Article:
Thousands of acres of grass have been knocked for hay and silage this week as farmers try to claw back valuable ground in the fight to secure next winter's feed supply.
Glorious sunshine and daily grass growth rates exceeding 100kg dry matter per hectare have put a pep in the collective step of the nation's farmers as they bank precious fodder reserves.
In a complete change of fortunes for farmers, grass supply is now exceeding demand by as much as 40pc, according to figures from the Teagasc Pasture Base system.
"If you put it on prescription you couldn't ask for better. We had huge growth last week and the week ahead will see a huge amount of fodder saved," remarked Roy O'Brien of Galway IFA.
"The weather has really given everyone such a boost. There's been a real pick up in confidence among farmers and it's all still to play for at this stage," he added.
However, agricultural advisers have warned farmers not to get complacent as fodder shortfalls of 20-40pc are still predicted on some farms.
Cork-based dairy adviser Mike Brady said many of his clients had a predicted fodder shortfall of 20-30pc for the winter ahead.
"Farmers have projected deficits because they are carrying extra dairy stock and the first cut of silage was light," he said.
"But they are cutting more silage than they initially projected because growth is so good."
In the Duhallow region, Julian O'Keeffe of ICMSA maintained that while farmers had harvested quite a bit of silage, some were still facing a shortfall for next winter.
"No-one would say they're safe and going on the Teagasc fodder surveys we've done, some are looking at a 20pc plus deficit in some areas," he explained.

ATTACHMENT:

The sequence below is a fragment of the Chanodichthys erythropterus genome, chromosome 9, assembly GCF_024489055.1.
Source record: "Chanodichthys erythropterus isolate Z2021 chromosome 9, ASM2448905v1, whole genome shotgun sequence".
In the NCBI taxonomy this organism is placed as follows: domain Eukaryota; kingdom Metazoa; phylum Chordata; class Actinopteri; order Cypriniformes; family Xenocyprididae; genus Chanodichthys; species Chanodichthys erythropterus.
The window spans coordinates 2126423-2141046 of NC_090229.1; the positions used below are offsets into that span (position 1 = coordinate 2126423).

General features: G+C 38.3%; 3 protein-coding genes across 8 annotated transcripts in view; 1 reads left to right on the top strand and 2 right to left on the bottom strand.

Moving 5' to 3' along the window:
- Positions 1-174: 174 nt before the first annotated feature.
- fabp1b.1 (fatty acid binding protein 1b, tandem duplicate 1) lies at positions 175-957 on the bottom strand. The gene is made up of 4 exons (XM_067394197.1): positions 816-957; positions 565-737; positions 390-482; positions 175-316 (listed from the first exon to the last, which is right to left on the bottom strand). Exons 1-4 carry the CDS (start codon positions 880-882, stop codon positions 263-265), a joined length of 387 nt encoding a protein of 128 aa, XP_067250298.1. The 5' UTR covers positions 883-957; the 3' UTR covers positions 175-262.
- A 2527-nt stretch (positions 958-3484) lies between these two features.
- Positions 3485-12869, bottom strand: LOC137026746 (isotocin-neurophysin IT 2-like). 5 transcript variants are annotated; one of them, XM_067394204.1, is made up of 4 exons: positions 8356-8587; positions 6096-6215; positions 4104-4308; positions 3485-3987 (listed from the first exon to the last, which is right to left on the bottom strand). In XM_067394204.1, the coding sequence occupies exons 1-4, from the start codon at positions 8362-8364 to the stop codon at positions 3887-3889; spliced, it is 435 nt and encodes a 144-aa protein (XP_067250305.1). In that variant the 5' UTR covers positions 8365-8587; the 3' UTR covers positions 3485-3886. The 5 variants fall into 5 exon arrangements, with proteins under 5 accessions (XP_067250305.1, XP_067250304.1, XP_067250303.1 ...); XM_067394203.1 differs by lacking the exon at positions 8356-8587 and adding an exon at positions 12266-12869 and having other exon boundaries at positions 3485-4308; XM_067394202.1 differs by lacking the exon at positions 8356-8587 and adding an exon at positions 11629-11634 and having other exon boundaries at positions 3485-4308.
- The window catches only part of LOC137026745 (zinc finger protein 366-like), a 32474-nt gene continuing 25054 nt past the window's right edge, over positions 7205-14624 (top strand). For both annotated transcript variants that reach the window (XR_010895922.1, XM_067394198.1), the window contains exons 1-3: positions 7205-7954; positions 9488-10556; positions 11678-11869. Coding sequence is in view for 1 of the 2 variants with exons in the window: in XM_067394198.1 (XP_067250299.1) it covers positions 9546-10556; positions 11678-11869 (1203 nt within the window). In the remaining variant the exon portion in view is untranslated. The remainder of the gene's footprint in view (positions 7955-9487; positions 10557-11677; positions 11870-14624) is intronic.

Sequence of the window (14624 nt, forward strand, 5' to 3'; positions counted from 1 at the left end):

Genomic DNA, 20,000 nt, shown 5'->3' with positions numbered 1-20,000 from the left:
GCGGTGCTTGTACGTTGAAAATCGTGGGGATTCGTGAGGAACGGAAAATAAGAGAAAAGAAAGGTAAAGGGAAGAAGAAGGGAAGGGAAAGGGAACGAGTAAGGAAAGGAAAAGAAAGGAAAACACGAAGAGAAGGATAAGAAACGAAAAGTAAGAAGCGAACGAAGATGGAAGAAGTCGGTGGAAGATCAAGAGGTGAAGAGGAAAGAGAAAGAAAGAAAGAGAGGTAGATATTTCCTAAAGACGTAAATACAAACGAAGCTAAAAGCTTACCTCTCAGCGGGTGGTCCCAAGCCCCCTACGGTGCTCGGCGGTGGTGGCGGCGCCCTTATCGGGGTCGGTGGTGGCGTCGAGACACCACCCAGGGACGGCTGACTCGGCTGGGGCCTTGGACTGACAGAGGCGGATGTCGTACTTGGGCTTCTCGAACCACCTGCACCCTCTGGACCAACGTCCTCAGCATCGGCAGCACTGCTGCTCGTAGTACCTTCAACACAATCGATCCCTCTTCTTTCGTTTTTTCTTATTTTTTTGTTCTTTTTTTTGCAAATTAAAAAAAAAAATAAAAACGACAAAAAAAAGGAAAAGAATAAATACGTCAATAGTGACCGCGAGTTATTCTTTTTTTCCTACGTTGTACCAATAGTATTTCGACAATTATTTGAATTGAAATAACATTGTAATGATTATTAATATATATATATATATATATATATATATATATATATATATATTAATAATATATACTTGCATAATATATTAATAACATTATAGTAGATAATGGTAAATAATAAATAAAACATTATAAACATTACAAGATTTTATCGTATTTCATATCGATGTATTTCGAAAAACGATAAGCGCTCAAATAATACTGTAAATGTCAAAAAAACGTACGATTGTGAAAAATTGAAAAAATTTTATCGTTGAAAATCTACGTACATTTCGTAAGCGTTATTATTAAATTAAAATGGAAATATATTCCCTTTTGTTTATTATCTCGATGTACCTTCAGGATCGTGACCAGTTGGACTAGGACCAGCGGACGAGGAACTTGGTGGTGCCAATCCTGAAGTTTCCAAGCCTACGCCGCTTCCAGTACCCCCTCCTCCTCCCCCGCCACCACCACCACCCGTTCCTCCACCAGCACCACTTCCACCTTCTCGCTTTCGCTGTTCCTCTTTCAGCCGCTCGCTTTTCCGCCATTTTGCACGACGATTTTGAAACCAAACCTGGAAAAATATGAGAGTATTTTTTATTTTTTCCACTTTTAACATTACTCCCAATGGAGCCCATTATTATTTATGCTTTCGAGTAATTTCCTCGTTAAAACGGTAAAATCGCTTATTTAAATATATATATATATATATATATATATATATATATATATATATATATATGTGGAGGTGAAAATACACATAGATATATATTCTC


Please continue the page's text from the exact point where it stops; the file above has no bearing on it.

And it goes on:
"Where farmers have big bills and can't get their hands on fertiliser, the deficit could be 30-40pc."
Early analysis of the Teagasc national fodder survey would suggest that while farmers have saved large amounts of silage, there is a considerable bulk of next winter's fodder still in fields.
Teagasc nutritionist Siobhán Kavanagh urged farmers to remain focused on maximising their fodder supply.
"Farmers have made quite a bit of good quality silage, but there is still a lot of silage to be made to reach targets," she maintained.
"It looks like farmers are relying a lot on silage that will be made in the next four to six weeks. To get that silage, farmers will need to focus on getting fertiliser spread, along with closing and taking out paddocks where growth is good enough," Ms Kavanagh said.
"Don't take your foot off the pedal now," added Teagasc's head of drystock Pearse Kelly.
"If your plan was to make a second cut, stick with it. Build up your silage reserves. This is the year to do it."
Mr Kelly warned that there was evidence of grass being wasted on some farms as animals were allowed to graze high covers, instead of closing the paddocks for silage.
"It's crazy to graze meadows that could be saved in the shed," he maintained.
Grass growth is forging ahead on heavy soils where soil moisture is not a limiting factor. In contrast, dry soils are now beginning to show signs of drought.
Soils with poor fertility are performing below par, with lime, phosphorous and potassium imbalances restricting growth.